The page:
What is Strep Throat?
Strep throat is an infection caused by bacteria (germ) called Group A Streptococcus. Strep throat is more common in children than adults.
What are signs and symptoms of Strep Throat?
Children with strep throat usually have a very sore throat, headache, swollen and tender neck nodes, and a fever. They may also complain of headache, nausea or a sore stomach.
How does Strep Throat spread?
Group A streptococci are spread by direct, indirect or droplet contact with secretions from the nose and throat of infected persons. Direct contact can occur when someone comes into contact with saliva (spit), nose or sore on the skin. Indirect contact occurs when germs in the nose and throat of an infected person spread through the air – as droplets from coughs or sneezes.
How is Strep Throat diagnosed?
It is impossible for doctors to diagnose strep throat just by looking at your child’s throat. Your doctor will have to take a throat swab. That means collecting a bit of fluid from the back and sides of the infected person’s throat, using a long cotton swab. The fluid is then tested for the streptococcus germ.
How is Strep Throat treated?
Although the illness usually gets better without treatment, it is possible that those who are infected can have complications if they are not treated. Children get better faster when treated with an antibiotic. If strep throat is diagnosed, your doctor will prescribe an antibiotic.
What can parents do?
If you think your child might have strep throat, see your doctor. If your child has strep throat:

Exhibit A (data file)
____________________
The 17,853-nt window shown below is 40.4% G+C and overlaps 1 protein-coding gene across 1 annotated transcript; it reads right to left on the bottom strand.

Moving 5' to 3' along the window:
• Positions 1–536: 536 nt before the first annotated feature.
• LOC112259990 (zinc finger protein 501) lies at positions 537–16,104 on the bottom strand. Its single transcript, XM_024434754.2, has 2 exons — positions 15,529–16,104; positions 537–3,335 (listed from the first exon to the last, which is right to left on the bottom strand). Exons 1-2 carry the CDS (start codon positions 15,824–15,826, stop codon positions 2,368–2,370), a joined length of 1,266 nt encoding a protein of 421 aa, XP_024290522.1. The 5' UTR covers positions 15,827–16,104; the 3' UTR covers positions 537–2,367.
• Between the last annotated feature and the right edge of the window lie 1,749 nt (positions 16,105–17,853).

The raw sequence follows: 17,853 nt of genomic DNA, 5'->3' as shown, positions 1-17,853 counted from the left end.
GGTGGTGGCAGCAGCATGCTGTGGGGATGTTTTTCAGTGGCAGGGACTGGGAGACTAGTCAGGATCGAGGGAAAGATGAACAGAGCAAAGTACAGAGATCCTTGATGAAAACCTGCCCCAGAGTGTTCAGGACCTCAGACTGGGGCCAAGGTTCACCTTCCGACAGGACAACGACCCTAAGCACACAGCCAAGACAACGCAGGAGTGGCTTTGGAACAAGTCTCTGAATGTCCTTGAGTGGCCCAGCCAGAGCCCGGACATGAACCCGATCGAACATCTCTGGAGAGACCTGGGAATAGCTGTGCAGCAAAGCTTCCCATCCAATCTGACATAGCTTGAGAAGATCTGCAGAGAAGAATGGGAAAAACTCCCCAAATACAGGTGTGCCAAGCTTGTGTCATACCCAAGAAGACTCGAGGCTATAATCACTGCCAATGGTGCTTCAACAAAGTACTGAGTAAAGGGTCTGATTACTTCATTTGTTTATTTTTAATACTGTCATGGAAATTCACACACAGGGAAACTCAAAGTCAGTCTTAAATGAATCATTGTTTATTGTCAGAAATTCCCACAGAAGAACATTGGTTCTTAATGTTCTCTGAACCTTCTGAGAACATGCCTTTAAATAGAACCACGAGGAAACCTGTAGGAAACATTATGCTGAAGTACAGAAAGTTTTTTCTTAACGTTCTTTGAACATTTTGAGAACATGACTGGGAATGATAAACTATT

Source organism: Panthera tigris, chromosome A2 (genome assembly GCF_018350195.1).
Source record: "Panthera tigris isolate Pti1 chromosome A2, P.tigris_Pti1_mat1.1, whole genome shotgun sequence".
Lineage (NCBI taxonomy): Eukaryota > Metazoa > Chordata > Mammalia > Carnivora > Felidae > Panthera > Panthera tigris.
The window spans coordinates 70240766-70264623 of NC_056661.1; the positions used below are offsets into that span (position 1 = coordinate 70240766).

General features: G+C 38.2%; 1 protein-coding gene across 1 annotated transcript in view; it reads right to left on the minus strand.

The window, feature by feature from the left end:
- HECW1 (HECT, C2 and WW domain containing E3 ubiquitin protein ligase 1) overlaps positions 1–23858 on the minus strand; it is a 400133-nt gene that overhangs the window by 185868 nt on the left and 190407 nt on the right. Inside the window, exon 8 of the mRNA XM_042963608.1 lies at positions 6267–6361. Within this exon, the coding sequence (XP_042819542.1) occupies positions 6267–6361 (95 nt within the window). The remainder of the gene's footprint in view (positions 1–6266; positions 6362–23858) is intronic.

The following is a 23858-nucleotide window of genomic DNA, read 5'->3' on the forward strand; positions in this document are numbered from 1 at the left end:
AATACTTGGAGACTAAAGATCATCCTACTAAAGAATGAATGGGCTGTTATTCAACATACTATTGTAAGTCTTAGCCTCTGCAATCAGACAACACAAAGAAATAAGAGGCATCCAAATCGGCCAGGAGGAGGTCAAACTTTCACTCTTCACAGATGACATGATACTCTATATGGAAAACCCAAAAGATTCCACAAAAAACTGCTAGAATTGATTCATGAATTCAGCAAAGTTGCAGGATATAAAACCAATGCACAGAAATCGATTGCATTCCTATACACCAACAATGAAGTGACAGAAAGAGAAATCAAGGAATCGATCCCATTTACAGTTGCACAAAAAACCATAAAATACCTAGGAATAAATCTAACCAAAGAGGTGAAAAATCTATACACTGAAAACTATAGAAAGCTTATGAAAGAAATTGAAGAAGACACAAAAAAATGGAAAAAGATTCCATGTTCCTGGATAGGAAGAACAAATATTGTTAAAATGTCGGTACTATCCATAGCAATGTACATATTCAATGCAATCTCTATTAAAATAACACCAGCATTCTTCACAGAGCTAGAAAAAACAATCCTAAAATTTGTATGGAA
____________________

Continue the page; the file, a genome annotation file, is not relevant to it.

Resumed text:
- Washing your hands and your child’s hands (with soap and water for at least 15 seconds) is the best thing that you can do to stop the spread of germs.
- Teach your child to cover his/her mouth with a tissue or with his sleeve or elbow when coughing or sneezing.
- If your child has fever, give acetaminophen or ibuprofen.
- Make sure your child gets plenty of rest and fluids.
- Gargling with warm salt water can help soothe a sore throat.
- Keep your child home from child care or school until she has taken the antibiotic for at least one full day.
- Your child should take all the medication prescribed by the doctor, even if the signs of illness have gone away.
This page provides basic information only. It must not take the place of medical advice, diagnosis or treatment. Always talk to a health care professional about any health concerns.
Source: Canadian Paediatric Society
For Further Information
Call the Infectious Disease Program: (807) 625-5900
or toll-free 1-888-294-6630